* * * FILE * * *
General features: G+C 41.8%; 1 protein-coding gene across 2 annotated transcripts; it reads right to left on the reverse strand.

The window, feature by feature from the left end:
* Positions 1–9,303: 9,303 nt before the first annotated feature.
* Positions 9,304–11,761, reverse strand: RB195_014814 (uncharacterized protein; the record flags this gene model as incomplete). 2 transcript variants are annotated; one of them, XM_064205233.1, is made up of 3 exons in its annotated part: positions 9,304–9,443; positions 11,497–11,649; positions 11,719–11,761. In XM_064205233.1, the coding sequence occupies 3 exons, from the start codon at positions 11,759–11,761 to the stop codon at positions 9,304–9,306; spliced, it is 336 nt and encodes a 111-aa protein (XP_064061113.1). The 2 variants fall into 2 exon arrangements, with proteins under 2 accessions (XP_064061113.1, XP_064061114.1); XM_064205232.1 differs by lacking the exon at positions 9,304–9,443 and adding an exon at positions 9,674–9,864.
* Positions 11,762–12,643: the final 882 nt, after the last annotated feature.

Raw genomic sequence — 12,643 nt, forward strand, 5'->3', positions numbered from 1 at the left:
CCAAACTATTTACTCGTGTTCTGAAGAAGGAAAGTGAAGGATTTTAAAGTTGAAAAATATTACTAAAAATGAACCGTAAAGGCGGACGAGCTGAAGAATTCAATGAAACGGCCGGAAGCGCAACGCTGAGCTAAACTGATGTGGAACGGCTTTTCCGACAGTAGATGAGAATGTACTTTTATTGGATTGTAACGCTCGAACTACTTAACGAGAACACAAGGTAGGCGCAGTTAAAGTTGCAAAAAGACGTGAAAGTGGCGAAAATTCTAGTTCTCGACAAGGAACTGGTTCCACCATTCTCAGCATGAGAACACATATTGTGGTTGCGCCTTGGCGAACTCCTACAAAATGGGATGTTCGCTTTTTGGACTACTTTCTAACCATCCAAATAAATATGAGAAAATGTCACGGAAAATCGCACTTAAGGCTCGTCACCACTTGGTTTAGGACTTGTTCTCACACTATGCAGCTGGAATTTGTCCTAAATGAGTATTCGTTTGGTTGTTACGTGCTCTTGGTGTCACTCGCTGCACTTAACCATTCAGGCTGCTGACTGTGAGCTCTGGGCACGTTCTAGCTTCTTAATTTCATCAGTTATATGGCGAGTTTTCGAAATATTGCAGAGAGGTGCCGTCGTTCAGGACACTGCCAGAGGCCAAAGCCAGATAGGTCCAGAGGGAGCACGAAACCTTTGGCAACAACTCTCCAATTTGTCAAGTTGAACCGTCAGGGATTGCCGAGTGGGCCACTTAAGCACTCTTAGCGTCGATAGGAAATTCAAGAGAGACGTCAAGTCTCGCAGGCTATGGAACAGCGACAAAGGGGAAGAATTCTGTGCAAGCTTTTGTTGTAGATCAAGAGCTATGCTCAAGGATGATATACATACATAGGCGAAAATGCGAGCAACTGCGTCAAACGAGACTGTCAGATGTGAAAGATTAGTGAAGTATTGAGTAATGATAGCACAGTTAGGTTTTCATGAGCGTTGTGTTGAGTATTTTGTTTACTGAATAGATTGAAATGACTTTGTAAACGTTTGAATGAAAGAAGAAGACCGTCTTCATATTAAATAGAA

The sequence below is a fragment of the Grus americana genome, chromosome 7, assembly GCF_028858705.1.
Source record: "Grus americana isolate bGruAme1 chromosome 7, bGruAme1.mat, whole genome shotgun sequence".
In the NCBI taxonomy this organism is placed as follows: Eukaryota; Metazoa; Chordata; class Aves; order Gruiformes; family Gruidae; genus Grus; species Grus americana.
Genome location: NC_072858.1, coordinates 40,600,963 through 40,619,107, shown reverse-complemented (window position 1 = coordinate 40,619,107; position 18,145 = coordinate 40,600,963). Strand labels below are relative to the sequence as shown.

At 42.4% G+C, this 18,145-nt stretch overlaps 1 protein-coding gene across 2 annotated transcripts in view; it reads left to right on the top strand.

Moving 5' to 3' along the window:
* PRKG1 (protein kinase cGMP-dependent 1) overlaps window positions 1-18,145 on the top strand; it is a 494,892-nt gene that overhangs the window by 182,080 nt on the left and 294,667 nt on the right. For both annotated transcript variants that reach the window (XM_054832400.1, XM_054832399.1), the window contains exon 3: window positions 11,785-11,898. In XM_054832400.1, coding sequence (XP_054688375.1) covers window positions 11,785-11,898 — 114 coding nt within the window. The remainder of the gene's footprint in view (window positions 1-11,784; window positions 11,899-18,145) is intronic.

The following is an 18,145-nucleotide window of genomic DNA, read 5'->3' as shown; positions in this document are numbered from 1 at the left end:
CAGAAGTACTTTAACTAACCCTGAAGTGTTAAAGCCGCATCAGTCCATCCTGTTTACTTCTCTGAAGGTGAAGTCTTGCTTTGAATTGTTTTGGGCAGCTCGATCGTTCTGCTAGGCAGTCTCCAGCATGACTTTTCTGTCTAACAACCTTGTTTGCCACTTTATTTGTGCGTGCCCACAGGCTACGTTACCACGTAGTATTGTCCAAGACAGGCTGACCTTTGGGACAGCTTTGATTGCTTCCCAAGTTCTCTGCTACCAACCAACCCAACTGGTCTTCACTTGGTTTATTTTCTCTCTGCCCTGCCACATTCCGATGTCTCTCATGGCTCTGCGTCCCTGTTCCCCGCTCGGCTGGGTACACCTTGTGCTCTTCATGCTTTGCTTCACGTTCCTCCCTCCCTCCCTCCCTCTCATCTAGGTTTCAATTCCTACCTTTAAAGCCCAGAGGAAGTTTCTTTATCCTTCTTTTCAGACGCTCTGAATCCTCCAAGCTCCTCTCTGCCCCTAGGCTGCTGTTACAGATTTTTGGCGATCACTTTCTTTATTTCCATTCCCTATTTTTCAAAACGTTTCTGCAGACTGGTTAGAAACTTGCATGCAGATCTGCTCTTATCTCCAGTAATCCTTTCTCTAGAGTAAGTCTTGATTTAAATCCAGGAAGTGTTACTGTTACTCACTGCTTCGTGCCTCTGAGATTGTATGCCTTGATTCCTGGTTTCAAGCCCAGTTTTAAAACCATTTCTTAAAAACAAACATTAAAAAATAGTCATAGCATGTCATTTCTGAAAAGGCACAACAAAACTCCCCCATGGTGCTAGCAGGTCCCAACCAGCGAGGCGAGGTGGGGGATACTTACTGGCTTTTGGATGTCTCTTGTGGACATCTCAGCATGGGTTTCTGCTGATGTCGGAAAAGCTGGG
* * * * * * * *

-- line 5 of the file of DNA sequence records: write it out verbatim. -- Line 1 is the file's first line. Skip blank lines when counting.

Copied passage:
* Positions 11,762–12,643: the final 882 nt, after the last annotated feature.